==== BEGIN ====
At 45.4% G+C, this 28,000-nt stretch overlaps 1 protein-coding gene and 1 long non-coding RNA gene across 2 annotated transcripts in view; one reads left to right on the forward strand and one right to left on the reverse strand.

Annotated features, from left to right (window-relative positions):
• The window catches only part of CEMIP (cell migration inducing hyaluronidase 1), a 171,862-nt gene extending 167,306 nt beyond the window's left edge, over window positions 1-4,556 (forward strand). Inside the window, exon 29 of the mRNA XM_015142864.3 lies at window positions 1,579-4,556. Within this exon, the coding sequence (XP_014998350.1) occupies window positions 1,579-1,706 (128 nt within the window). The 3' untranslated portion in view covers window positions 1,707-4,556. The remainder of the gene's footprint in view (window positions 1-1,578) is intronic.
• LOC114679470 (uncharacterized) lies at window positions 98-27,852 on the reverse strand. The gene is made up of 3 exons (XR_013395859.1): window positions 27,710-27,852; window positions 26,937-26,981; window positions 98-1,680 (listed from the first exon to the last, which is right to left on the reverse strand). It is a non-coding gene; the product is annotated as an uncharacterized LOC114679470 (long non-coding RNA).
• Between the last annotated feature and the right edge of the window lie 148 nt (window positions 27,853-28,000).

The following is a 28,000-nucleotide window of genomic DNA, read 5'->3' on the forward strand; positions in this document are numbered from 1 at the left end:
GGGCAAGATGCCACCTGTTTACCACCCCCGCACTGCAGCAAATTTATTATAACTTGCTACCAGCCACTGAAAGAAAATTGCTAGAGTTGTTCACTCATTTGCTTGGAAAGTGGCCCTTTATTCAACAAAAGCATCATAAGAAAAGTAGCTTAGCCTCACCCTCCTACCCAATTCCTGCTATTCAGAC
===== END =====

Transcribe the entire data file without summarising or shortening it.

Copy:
At 45.4% G+C, this 28,000-nt stretch overlaps 1 protein-coding gene and 1 long non-coding RNA gene across 2 annotated transcripts in view; one reads left to right on the forward strand and one right to left on the reverse strand.

Annotated features, from left to right (window-relative positions):
• The window catches only part of CEMIP (cell migration inducing hyaluronidase 1), a 171,862-nt gene extending 167,306 nt beyond the window's left edge, over window positions 1-4,556 (forward strand). Inside the window, exon 29 of the mRNA XM_015142864.3 lies at window positions 1,579-4,556. Within this exon, the coding sequence (XP_014998350.1) occupies window positions 1,579-1,706 (128 nt within the window). The 3' untranslated portion in view covers window positions 1,707-4,556. The remainder of the gene's footprint in view (window positions 1-1,578) is intronic.
• LOC114679470 (uncharacterized) lies at window positions 98-27,852 on the reverse strand. The gene is made up of 3 exons (XR_013395859.1): window positions 27,710-27,852; window positions 26,937-26,981; window positions 98-1,680 (listed from the first exon to the last, which is right to left on the reverse strand). It is a non-coding gene; the product is annotated as an uncharacterized LOC114679470 (long non-coding RNA).
• Between the last annotated feature and the right edge of the window lie 148 nt (window positions 27,853-28,000).

The following is a 28,000-nucleotide window of genomic DNA, read 5'->3' on the forward strand; positions in this document are numbered from 1 at the left end:
GGGCAAGATGCCACCTGTTTACCACCCCCGCACTGCAGCAAATTTATTATAACTTGCTACCAGCCACTGAAAGAAAATTGCTAGAGTTGTTCACTCATTTGCTTGGAAAGTGGCCCTTTATTCAACAAAAGCATCATAAGAAAAGTAGCTTAGCCTCACCCTCCTACCCAATTCCTGCTATTCAGAC